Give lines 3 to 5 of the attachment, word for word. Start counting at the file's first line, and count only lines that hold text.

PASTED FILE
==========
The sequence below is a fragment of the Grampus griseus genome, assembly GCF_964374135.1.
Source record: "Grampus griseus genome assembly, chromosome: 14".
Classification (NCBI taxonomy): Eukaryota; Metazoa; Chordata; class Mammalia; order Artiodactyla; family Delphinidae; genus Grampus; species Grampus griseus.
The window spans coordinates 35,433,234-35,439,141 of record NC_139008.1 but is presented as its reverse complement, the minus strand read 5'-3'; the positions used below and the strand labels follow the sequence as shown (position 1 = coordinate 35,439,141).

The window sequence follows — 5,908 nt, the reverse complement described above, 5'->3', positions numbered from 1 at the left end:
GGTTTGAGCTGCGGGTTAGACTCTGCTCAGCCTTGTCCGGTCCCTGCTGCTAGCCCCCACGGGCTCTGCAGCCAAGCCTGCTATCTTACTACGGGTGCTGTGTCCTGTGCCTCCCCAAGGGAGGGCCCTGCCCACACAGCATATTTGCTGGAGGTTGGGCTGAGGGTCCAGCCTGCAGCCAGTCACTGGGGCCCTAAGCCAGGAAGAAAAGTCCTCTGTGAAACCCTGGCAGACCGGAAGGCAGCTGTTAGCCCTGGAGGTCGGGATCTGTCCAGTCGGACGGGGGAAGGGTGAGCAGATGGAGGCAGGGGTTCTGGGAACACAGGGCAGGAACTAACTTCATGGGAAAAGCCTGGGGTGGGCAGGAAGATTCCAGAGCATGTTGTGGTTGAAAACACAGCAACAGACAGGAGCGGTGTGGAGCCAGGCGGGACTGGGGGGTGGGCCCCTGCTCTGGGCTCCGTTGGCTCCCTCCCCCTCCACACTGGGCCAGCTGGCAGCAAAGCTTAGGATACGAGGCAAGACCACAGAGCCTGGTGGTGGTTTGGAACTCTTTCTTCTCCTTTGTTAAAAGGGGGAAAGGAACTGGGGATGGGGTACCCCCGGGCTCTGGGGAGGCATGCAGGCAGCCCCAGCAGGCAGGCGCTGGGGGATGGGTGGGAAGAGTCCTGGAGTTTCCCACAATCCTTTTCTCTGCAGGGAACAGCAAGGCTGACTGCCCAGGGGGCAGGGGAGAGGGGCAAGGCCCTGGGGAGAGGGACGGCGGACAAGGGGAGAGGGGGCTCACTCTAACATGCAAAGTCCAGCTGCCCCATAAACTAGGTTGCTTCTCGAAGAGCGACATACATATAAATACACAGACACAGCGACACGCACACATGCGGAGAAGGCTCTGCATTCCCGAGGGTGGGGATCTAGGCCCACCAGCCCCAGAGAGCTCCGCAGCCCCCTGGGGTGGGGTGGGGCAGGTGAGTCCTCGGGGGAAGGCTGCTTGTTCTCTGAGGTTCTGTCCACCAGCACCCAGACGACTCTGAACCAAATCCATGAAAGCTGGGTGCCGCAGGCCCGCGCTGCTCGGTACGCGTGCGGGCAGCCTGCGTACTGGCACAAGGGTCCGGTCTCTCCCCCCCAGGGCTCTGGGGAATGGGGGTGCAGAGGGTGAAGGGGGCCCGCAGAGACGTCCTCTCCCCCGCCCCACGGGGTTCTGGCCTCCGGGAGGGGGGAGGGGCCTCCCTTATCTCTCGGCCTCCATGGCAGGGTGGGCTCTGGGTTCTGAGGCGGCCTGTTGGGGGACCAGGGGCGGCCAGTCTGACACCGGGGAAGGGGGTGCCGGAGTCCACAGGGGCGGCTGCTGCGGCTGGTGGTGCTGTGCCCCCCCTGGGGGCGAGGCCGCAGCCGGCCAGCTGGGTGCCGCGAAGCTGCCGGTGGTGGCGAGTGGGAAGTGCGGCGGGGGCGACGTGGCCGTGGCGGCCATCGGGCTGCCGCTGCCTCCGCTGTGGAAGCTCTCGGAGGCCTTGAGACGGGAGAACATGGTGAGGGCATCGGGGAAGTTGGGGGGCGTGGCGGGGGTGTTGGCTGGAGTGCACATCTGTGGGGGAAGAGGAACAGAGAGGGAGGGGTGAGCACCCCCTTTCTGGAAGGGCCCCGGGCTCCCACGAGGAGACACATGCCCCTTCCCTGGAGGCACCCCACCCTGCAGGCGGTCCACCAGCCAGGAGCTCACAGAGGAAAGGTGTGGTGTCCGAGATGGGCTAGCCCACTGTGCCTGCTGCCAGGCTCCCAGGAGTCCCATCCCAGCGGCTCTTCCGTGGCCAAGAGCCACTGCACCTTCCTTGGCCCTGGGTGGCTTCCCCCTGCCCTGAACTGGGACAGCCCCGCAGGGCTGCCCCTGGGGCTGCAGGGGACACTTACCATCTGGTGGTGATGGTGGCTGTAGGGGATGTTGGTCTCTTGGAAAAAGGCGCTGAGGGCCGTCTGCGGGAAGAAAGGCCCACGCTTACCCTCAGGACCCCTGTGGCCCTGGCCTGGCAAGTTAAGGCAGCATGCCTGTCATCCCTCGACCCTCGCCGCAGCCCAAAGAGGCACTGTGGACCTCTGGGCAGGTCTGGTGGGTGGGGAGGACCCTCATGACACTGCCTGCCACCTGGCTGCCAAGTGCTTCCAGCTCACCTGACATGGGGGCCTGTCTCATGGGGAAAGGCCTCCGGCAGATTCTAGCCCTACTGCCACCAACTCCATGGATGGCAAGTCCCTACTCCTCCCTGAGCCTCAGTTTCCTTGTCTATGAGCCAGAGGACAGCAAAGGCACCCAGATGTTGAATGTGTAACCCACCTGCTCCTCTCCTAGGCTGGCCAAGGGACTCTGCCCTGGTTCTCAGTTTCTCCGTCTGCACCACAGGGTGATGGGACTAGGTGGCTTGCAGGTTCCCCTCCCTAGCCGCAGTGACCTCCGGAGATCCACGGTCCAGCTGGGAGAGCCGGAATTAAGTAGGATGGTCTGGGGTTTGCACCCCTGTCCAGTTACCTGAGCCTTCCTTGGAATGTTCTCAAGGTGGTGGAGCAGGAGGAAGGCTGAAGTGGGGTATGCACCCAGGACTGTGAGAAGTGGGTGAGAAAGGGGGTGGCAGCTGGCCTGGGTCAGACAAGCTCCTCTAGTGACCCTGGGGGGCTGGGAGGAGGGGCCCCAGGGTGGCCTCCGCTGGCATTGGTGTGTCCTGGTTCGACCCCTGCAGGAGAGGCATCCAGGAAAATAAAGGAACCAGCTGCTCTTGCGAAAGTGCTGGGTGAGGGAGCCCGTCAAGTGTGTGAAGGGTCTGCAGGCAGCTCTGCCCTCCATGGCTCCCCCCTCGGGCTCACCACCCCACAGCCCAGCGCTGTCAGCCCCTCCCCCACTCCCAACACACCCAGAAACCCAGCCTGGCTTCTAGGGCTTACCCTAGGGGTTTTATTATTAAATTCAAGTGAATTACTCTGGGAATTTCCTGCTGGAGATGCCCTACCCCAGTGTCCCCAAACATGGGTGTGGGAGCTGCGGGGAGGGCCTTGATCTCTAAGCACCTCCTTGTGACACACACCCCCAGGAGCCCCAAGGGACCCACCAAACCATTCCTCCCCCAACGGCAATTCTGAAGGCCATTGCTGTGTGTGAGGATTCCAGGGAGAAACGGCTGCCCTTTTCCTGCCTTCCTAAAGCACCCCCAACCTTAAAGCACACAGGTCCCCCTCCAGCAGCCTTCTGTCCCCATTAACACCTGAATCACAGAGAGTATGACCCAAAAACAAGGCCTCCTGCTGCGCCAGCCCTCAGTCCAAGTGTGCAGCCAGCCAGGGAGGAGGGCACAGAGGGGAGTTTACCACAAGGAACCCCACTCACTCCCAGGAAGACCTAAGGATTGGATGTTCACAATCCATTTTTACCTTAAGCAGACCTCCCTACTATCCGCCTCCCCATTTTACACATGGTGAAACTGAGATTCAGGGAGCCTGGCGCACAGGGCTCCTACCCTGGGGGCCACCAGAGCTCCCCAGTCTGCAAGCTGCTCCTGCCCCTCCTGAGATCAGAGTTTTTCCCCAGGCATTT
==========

Classification (NCBI taxonomy): Eukaryota; Metazoa; Chordata; class Mammalia; order Artiodactyla; family Delphinidae; genus Grampus; species Grampus griseus.
The window spans coordinates 35,433,234-35,439,141 of record NC_139008.1 but is presented as its reverse complement, the minus strand read 5'-3'; the positions used below and the strand labels follow the sequence as shown (position 1 = coordinate 35,439,141).

The window sequence follows — 5,908 nt, the reverse complement described above, 5'->3', positions numbered from 1 at the left end: